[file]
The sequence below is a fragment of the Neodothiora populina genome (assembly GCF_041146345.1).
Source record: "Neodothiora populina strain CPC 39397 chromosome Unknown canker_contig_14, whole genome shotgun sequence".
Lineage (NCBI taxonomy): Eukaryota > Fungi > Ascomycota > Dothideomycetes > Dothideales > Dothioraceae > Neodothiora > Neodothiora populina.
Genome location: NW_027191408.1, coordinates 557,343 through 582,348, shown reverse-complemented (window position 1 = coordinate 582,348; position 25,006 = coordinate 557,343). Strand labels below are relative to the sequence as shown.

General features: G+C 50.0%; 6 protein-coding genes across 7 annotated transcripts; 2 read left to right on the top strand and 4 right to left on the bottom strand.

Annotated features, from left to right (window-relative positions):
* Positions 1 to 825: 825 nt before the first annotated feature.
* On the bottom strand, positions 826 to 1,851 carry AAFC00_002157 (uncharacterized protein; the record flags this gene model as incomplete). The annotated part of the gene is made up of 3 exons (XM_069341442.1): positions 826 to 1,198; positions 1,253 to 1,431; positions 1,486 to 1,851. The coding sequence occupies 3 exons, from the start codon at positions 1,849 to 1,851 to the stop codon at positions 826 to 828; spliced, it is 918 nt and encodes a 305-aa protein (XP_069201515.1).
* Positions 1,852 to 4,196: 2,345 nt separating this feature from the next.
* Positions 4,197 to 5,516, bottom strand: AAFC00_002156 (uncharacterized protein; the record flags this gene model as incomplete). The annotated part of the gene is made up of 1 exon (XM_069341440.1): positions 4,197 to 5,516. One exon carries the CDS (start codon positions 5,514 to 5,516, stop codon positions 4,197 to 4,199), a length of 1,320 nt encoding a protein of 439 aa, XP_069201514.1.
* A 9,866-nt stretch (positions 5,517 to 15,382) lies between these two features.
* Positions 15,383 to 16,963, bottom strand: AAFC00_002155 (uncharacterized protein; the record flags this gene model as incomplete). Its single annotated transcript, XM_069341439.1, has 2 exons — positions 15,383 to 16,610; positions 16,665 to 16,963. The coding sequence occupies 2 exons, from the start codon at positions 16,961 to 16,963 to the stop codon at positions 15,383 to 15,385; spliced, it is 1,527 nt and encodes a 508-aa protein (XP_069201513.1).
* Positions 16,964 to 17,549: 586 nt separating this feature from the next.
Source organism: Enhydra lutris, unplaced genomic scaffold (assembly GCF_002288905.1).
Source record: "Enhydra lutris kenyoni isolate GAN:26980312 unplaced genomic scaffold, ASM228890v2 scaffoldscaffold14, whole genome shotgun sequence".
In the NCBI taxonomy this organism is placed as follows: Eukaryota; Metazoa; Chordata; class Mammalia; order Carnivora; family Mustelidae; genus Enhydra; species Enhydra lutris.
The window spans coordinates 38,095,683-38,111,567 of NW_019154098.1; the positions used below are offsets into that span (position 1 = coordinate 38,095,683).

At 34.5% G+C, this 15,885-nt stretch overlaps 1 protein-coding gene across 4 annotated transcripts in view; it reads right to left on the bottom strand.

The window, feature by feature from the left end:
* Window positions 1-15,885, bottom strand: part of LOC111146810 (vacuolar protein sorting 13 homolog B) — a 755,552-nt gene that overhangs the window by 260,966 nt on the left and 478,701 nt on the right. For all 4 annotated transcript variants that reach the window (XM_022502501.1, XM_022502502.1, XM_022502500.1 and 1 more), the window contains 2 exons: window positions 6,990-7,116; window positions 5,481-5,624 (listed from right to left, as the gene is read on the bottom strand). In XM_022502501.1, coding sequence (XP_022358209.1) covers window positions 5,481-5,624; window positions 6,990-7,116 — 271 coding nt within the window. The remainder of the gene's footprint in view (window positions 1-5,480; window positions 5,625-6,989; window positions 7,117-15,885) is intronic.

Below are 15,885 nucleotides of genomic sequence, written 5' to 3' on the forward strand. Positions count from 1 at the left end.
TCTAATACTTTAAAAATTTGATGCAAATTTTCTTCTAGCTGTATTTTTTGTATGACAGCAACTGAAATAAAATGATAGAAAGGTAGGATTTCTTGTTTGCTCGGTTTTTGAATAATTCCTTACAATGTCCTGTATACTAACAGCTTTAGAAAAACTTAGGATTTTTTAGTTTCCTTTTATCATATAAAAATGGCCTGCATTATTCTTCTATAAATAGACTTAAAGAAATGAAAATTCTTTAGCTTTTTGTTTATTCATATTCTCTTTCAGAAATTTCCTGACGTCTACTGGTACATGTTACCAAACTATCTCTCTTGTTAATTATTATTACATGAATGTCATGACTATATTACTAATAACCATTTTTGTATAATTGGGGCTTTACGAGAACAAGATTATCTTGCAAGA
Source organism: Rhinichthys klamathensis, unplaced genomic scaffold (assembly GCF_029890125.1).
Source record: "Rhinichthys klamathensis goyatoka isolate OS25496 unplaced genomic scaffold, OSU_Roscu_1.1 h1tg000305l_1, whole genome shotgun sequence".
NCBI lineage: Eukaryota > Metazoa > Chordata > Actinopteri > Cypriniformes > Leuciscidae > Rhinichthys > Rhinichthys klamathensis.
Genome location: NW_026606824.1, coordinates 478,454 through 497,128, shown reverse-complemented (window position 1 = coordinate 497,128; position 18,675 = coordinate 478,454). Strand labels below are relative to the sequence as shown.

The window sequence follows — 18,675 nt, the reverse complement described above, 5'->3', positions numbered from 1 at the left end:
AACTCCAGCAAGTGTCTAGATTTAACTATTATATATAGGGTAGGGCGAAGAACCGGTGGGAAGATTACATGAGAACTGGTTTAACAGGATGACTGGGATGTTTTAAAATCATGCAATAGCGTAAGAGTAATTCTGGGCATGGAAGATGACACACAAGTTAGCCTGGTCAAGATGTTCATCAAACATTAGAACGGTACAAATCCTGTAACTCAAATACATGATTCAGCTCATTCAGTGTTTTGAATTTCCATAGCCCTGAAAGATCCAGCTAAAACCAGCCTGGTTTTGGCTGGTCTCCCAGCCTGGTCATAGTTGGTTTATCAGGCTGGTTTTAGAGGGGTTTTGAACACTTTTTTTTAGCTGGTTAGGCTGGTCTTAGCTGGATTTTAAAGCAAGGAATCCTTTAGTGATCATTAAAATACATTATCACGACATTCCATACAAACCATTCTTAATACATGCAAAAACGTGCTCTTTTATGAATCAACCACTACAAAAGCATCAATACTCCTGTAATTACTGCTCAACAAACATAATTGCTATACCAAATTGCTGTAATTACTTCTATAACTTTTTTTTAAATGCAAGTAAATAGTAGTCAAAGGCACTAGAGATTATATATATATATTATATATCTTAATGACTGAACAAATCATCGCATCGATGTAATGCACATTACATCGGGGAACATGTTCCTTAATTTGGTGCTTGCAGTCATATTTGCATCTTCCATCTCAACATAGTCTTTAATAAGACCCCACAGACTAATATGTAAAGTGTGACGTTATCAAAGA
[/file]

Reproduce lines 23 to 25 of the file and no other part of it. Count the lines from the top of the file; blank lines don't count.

Source organism: Rhinichthys klamathensis, unplaced genomic scaffold (assembly GCF_029890125.1).
Source record: "Rhinichthys klamathensis goyatoka isolate OS25496 unplaced genomic scaffold, OSU_Roscu_1.1 h1tg000305l_1, whole genome shotgun sequence".
NCBI lineage: Eukaryota > Metazoa > Chordata > Actinopteri > Cypriniformes > Leuciscidae > Rhinichthys > Rhinichthys klamathensis.